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Migraines and Other Headaches

Treatment and ReliefMedicinal Migraine Treatment

In considering treatment for your headaches, a doctor may prescribe medicines that will relieve accompanying symptoms as well as the pain in your head. Be sure to start out taking the smallest amount of medication that works.

Nonprescription Medications

A doctor will probably suggest that you first try nonprescription (over-the-counter) medications. Take them at the first sign of a headache. These include acetaminophen (Tylenol) or ibuprofen (Advil, Nuprin, or Motrin). People under the age of fifteen should not use aspirin because of the danger of Reye's syndrome, an illness that causes severe vomiting and possibly coma. Other types of headache relievers are the nonsteroidal anti-inflammatory drugs (NSAIDs). These include naproxen sodium, sold over-the-counter as Aleve.

Prescription Medications

If you need something to relieve the nausea and vomiting caused by your migraines, the doctor may prescribe antiemetics, such as Promethazine (Phenergan) or prochlorperazine (Compazine). Both are available by mouth (for nausea) or by suppository (in case of vomiting). Another antinausea medication is metoclopramide (Reglan), which is available by mouth or, if necessary, by intravenous injection (IV).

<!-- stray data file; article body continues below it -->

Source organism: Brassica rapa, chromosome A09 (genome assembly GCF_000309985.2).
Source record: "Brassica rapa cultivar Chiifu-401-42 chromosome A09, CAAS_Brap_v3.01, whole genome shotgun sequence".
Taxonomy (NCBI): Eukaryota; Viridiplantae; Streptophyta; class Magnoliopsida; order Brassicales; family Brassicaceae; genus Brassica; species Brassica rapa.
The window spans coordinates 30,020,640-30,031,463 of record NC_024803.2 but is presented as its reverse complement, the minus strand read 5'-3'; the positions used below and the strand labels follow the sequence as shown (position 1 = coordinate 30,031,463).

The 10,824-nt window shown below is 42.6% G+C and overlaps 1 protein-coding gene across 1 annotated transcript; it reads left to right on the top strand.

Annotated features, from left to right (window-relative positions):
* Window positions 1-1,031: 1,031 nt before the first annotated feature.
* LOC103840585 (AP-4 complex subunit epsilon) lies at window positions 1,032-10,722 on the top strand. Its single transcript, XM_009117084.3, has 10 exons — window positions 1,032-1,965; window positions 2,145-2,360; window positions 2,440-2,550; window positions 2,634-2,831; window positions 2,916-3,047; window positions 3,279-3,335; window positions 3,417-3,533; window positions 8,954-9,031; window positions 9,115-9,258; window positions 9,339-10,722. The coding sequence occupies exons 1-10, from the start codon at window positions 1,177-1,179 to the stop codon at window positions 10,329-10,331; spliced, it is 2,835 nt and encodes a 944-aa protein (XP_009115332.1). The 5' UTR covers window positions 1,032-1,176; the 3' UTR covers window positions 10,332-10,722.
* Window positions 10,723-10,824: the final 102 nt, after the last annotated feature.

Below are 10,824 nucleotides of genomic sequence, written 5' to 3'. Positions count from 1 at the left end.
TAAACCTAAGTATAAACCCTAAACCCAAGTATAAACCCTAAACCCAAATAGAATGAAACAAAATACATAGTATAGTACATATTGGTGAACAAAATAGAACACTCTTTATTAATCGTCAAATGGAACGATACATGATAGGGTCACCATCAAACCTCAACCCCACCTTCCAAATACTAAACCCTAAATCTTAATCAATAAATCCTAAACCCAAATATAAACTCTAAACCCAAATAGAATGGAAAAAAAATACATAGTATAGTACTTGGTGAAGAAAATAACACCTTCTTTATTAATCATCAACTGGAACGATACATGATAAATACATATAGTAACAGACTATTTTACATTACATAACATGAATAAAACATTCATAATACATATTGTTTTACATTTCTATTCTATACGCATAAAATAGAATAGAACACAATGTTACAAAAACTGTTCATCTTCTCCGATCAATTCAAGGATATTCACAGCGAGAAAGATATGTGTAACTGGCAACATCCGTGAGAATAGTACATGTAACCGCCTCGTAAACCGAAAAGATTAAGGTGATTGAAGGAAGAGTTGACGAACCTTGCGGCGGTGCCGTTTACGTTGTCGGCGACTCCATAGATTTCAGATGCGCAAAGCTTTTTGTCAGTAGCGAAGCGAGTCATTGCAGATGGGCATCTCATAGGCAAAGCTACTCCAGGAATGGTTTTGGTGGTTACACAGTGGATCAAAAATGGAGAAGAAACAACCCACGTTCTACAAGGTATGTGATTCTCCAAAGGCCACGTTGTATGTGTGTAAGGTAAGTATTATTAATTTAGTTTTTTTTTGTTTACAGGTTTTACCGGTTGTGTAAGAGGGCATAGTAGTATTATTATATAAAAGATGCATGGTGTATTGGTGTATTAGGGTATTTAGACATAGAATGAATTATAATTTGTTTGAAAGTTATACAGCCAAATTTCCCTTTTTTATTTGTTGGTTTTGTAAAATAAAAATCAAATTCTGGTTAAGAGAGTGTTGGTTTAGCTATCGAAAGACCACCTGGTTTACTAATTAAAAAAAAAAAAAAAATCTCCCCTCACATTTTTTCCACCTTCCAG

For a full-blown headache, doctors sometimes prescribe a combination drug. Three medications— isometheptene mucate, a vasoactive agent; dichloralphenazone, a nonbarbiturate sedative; and acetaminophen, a painkiller—are all present in Midrin. Fioricet and Esgic are trade names for another combination: acetaminophen for pain relief; butalbitol for sleep; and caffeine.

For teens with severe headaches, doctors may prescribe ergotamine tartrate (Cafergot or Wigraine), a medication that constricts the blood vessels to prevent future blood vessel dilatation. Tablets called Ergomar or Ergostat are available for absorption under the tongue for those who are experiencing vomiting. An ergotamine nasal spray, Migranol, is also available. Sometimes, especially in the emergency room, doctors may use dehydroergotamine (DHE 45) by injection or intravenously.

A blessing for some migraine sufferers is the newer triptan category of medications. One example is sumatriptan (Imitrex), which is available in tablets, by injection, or by nasal spray. Although the nasal spray is effective, it leaves an unpleasant aftertaste. Other triptans include naratriptan (Amerge) and rizatriptan (Maxalt). One drawback is that these new medications are expensive.

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